The Maine Game Plan for Deer includes an important call for limiting predation of deer by coyotes. While predation by bears was also recognized as a critical problem, the Plan set that aside to focus, at least initially, on coyotes.
The legislature appropriated $100,000 to control coyote predation of deer this year, and the Department of Inland Fisheries and Wildlife organized a working committee to create a plan. Committee members were Regional Wildlife Biologists Tom Schaeffer and Mark Caron and Warden Sgt. Dave Craven.
The three men created a plan that was reviewed and modified by the leaders of DIF&W’s Wildlife Division. Commissioner Chandler Woodcock approved the plan last August.
The 2012 Predator Management Program is impressive, comprehensive, and ambitious. It requires the agency’s wildlife staff to designate areas for the NEWME Deer Recovery Area, with a goal of reducing coyote density in those areas between early autumn and early winter, followed by efforts during the winter to monitor coyote presence and “manage predation events as needed through winter.”
A total of 26 priority areas have been designated so far in 10 Wildlife Management Districts in western, northern, and eastern Maine.
DIF&W’s John Pratte, Wildlife Management Sector Supervisor, says, “For those following our progress it is important to note that this effort focuses on areas of known winter deer concentrations which does not equate to concentrations or even presence of coyote.”
The Plan calls for trapping of coyotes in the designated areas to begin on October 17, three days after the commencement of the early coyote season, and running continuously through November 30 if favorable conditions prevail.
DIF&W recruited 27 trappers for this portion of the project. Pratte noted, “As expected, some areas had good trapping success while others did not have notable coyote sign to warrant a trapping effort.”
“The fall trapping effort has concluded,” Pratte reported on December 4. A total of 104 coyotes were killed, at a cost of $22,356, or $223.56 per coyote. Last winter, when DIF&W spent only $15,000 of the $50,000 appropriated for coyote controls, they spent $216 for each coyote killed.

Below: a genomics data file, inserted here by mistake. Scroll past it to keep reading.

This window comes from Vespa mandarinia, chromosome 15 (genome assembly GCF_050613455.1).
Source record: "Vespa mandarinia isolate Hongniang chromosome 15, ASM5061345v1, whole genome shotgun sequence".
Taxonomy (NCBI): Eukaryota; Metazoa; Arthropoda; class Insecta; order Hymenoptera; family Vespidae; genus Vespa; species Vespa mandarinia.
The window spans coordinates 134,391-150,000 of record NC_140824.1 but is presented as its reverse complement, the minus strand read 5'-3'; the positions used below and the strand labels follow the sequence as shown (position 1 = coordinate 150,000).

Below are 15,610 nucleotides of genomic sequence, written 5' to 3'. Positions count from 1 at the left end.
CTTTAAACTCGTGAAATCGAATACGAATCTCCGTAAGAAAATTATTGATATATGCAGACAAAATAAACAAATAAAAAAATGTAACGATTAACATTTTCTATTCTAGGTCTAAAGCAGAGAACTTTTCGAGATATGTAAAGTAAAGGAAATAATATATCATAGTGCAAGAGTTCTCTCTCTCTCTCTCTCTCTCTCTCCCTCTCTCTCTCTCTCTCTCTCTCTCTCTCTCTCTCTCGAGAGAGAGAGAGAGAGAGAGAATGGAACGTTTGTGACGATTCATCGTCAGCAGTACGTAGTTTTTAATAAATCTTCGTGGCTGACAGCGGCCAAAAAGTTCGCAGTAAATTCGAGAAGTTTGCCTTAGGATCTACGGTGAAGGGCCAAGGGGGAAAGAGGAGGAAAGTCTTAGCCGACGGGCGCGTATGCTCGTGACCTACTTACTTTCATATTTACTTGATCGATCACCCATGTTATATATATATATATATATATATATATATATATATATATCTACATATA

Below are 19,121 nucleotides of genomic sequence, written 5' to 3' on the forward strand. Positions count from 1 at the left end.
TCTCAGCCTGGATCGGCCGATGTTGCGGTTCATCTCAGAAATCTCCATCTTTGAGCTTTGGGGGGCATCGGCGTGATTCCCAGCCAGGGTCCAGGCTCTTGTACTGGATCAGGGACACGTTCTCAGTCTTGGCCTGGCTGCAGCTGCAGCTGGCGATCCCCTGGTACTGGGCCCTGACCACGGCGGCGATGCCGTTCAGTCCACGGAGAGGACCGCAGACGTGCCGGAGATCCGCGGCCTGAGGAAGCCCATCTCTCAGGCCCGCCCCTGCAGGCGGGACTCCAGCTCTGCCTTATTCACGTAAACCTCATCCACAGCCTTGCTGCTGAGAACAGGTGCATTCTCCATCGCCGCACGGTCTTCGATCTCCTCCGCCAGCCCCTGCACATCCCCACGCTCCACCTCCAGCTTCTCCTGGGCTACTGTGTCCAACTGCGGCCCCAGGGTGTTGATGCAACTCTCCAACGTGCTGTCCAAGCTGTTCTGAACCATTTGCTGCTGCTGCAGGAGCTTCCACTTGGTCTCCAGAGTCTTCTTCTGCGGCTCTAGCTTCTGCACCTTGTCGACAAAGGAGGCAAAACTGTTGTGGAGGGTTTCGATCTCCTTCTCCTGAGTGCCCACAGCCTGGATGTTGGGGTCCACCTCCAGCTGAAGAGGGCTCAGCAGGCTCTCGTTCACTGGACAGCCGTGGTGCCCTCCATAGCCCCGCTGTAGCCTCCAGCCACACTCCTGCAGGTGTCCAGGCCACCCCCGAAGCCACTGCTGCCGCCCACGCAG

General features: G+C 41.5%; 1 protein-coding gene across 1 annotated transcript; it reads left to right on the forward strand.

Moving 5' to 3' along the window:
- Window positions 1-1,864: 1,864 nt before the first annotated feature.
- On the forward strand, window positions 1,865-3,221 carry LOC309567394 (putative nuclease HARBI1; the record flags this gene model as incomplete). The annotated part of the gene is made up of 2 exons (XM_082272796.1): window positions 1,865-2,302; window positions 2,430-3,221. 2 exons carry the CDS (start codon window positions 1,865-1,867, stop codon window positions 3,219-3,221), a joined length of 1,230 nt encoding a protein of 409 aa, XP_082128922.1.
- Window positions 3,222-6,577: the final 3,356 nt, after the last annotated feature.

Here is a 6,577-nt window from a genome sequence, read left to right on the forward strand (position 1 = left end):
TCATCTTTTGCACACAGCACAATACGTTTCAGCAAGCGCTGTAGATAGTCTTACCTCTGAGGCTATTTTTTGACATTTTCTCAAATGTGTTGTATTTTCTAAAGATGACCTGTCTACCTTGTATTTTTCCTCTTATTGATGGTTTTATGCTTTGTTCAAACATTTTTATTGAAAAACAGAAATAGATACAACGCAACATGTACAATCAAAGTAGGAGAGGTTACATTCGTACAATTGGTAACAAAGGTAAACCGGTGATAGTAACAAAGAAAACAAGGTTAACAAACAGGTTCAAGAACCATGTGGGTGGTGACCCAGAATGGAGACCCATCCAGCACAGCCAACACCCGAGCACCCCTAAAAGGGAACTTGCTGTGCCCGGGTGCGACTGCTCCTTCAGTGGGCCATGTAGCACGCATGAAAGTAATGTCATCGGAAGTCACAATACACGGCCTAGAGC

Next up, hunters will be engaged. “As soon as we have snow or deer have yarded up our hunters will take to the field with monitoring efforts and responding to coyote sign/observations in these priority areas,” reports Pratte.
“With a program objective to reduce the impact of predation by coyotes on wintering deer in these priority areas we’ll keep you informed when the second phase is underway. For now, the deer are enjoying a snow free start to December,” concluded Pratte.
Thirty four hunters have been recruited for the next phase of the project. Pratte also reported that 19 volunteers have killed 28 coyotes so far as part of the agency’s program.
The plan sets aside a request to start coyote hunting earlier, reporting that, “The Committee is aware of various interests in commencing hunting activities as early as September 1. Our recommendation is to allow Regional Wildlife staff in consultation with Warden Service and other competent sources to make management determinations in the best interest of the resource and in consideration of the regional variables at play.”
Perhaps most telling, the plan continues, “A broad application of an early start date may strain the program budget, especially in a year when winter conditions may favor predatory efficiency and challenge general deer survival… when the most valuable protection may be that which is provided as winter progresses rather than loading control efforts on the front end.”
Many hunters may disagree!
Trappers and hunters who are engaged in the agency’s project must meet specific criteria, and trappers deployed in “lynx-sensitive districts” are required to be trained on best management practices and lynx avoidance techniques. Each selected trapper and hunter must sign a contract and accept very limited pay of $7.50 per hour and reimbursement of travel at 44 cents per mile.
Houndsmen recruited for the project are limited to the period of December 15, 2012 until spring dispersal or May 15, whichever occurs first and are “restricted to areas that are peripheral or outside of the Designated Area,” between ¼ and 2 miles from the Designated Area’s boundary. Houndsmen are paid $100 a day plus mileage.
All participating hunters and trappers must file timely and accurate reports that will be used to deliver “accountability in terms of costs, effort and gauging program objective.” However, the Plan concludes with this important warning: “Further assessment of this program with regards to broader goals or objectives is beyond the scope of this directed effort, and will require independent funding and staff involvement.”
Well, here’s my assessment, free of charge.
While targeting just 26 of Maine’s estimated 2000 deer yards is certainly not going to rebuild the state’s deer herd, it’s an important recognition of the need for limiting predation of deer as one component of the plan to rebuild the deer herd. But you need only look at similar programs in other states to recognize that Maine’s plan is terribly underfunded.
Utah, for example, is spending $2 million a year to reduce predation of Elk, with much of that money coming from the federal government. And you have to wonder, at a cost of more than $200 per coyote, how long the Governor and Maine legislature will continue to invest in this program.